It can be difficult to manage the everyday aspects of being a student, such as making new friends and attending classes in case you are struggling with social anxiety disorder in school. Students’ use of on-campus mental health services increased between 2004 and 2007 with 13% of students accessing these services – that is shown in a 2007 study by the Anxiety Disorders Association of America. Chances are good that other students feel the same way that you do. It may be hard to understand that your symptoms are a diagnosable illness that can be treated in case you have lived with the symptoms of SAD for several years. A good place to start is to read about the symptoms of SAD and criteria for diagnosis whether you have not already been diagnosed. From approaching professors to making new friends and initiating romantic relationships, much of campus life is social. All aspects of your college experience may be affected in case your SAD is left untreated. You may find it hard to participate in class, ask questions, get help with homework, join study groups, give presentations, and approach professors.

Help for social anxiety in school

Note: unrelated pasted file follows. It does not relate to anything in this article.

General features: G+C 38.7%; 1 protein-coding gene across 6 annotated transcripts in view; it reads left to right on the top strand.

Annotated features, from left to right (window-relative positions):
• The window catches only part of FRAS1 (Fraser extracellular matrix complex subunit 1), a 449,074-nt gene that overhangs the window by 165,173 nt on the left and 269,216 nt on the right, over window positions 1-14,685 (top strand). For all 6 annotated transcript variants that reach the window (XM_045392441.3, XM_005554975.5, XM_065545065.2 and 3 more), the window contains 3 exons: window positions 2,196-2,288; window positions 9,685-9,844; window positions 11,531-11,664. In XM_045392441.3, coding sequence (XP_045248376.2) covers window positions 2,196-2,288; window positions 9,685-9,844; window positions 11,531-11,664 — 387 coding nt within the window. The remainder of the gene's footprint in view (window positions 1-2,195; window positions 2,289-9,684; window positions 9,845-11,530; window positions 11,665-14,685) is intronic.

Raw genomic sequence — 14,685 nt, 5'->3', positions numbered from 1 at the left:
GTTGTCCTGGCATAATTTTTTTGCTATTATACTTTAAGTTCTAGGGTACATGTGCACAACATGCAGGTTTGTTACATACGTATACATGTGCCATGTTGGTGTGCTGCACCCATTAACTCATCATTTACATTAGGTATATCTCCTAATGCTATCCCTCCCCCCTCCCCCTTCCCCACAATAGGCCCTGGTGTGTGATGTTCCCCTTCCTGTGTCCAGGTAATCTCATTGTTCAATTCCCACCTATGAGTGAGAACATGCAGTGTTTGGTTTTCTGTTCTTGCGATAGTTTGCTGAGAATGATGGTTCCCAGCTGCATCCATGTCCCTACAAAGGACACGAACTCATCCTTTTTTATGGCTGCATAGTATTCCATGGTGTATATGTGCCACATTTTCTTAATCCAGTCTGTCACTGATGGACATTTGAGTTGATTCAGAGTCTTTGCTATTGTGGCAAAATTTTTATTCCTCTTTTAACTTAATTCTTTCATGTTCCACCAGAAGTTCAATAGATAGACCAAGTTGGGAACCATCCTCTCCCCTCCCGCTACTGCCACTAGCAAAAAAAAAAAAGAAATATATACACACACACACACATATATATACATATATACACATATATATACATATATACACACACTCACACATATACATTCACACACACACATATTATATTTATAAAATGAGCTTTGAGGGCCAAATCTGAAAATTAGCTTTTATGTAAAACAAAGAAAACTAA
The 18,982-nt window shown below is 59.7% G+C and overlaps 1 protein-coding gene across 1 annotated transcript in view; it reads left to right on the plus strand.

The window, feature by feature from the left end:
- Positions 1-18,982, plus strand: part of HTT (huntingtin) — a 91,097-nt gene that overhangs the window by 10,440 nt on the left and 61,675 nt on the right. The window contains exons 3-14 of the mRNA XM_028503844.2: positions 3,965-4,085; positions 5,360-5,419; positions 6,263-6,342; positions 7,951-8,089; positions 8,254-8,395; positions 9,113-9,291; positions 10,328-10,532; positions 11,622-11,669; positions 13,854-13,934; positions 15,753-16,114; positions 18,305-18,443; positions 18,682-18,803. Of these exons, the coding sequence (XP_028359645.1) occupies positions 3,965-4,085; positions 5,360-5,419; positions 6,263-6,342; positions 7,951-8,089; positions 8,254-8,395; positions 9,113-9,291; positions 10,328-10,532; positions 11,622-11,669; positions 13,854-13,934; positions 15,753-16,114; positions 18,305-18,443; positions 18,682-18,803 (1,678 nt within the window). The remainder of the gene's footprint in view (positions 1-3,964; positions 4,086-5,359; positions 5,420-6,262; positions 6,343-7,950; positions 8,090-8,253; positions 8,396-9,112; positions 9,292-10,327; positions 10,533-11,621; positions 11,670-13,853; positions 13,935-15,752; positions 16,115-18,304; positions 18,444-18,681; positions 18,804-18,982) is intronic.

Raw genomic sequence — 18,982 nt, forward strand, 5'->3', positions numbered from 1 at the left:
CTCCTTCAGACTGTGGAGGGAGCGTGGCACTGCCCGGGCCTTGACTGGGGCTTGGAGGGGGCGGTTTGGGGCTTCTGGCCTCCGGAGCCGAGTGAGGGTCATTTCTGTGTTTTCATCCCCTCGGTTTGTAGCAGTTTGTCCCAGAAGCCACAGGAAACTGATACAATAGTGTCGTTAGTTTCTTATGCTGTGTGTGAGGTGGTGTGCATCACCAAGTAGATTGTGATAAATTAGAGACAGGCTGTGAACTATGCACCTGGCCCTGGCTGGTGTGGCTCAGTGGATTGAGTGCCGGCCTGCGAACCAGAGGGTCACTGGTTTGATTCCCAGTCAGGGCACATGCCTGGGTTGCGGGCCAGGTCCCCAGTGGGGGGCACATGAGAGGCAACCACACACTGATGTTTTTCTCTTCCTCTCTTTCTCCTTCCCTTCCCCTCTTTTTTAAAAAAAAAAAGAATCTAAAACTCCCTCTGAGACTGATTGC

You may be less likely to participate in clubs and sports, to initiate friendships or romantic relationships, and to stand up for yourself in difficult situations. In case alcohol is used as a coping strategy, students with severe SAD are at increased risk for developing problem drinking. SAD is a highly treatable disorder with medication and/or therapy.  You may have access to an on-campus mental health center as a student. These often will be staffed with therapists, psychologists, or student interns, and will offer a variety of services such as individual and group therapy. Therapy is usually short term and may be free or available for a fee. Look for a medical center either on campus or in the community and ask for a referral to a mental health professional in case your college or university does not have a mental health center. As part of ongoing research studies, another alternative is to investigate whether the psychology or psychiatry department at your school offers counseling or medication. These types of studies are often posted on the departments' websites. Participation is generally anonymous and they will assess your symptoms to ensure that the treatment are appropriate for your situation. Consider talking to someone that you know well who has experience with mental illness, such as your family doctor or a religious counselor in case you’re nervous about asking for help.  Check the yellow pages under the sections “Mental Health,” “Health” and “Social Services in case you do not have a family doctor. A number of different kinds of professionals may offer treatment for SAD including psychiatrists, psychologists, social workers, and mental health counselors.  They may offer private or sliding-scale counseling in case you live near a school. They may also have ongoing research projects that offer medication or psychotherapy in exchange for participating in a research study.